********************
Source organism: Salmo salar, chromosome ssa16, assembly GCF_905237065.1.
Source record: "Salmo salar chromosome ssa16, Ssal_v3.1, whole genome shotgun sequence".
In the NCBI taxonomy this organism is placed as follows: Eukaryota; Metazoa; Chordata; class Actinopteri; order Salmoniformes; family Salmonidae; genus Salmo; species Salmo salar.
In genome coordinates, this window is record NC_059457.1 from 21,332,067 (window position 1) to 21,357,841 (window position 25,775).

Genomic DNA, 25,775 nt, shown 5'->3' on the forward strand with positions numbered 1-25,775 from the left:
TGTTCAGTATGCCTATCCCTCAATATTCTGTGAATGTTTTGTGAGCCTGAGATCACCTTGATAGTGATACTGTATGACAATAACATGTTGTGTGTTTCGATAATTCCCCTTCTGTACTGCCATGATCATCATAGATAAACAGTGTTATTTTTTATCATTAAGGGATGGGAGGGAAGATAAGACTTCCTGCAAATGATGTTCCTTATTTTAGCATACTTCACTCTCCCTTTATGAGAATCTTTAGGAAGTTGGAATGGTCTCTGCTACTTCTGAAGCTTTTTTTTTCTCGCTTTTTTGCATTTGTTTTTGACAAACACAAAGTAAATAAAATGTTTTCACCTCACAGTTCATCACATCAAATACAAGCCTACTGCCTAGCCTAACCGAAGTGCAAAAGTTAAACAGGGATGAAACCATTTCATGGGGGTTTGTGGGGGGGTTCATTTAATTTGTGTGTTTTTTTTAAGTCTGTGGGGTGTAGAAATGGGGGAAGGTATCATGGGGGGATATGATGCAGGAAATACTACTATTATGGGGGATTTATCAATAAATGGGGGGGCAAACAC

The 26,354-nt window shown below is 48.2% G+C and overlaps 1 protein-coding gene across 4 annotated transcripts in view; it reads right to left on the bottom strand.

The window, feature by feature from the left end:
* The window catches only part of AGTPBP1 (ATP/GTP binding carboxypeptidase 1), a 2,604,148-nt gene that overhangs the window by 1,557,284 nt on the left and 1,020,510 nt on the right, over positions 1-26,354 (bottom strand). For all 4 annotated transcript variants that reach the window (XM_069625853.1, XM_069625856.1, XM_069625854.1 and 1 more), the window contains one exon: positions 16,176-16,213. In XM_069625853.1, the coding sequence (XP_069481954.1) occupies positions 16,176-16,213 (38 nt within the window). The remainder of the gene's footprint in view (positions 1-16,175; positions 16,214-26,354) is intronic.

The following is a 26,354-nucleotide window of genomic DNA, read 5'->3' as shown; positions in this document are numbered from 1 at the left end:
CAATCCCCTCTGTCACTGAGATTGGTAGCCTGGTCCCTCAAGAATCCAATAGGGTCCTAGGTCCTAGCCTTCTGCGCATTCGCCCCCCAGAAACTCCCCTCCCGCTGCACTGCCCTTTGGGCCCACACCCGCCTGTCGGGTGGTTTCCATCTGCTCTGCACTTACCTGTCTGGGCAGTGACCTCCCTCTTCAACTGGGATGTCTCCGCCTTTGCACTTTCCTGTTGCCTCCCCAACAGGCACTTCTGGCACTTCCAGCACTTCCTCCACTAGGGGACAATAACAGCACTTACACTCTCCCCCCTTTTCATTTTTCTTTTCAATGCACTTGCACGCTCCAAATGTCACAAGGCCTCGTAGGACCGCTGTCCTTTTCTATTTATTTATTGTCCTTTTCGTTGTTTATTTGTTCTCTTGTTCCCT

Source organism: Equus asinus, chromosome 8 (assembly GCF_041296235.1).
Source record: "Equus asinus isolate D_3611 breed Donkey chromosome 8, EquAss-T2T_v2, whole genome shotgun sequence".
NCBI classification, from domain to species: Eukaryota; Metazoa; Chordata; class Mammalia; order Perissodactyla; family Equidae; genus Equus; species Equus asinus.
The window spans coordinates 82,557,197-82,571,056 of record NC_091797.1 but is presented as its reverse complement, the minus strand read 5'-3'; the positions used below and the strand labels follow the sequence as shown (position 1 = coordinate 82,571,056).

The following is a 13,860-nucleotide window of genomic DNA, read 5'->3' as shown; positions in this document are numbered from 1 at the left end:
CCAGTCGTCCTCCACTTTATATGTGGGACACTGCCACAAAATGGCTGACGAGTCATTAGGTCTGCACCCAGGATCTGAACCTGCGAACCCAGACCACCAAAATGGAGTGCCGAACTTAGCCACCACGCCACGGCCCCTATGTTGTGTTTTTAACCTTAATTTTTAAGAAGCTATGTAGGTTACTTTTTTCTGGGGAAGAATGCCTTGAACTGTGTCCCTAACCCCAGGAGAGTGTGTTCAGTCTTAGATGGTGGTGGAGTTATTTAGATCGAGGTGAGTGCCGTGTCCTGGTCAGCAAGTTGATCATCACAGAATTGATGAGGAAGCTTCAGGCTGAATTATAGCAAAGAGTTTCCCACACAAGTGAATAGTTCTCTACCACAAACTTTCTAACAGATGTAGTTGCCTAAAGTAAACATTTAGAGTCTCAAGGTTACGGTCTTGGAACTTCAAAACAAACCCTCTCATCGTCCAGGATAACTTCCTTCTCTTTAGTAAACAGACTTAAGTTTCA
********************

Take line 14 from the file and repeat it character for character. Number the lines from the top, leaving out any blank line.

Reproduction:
NCBI classification, from domain to species: Eukaryota; Metazoa; Chordata; class Mammalia; order Perissodactyla; family Equidae; genus Equus; species Equus asinus.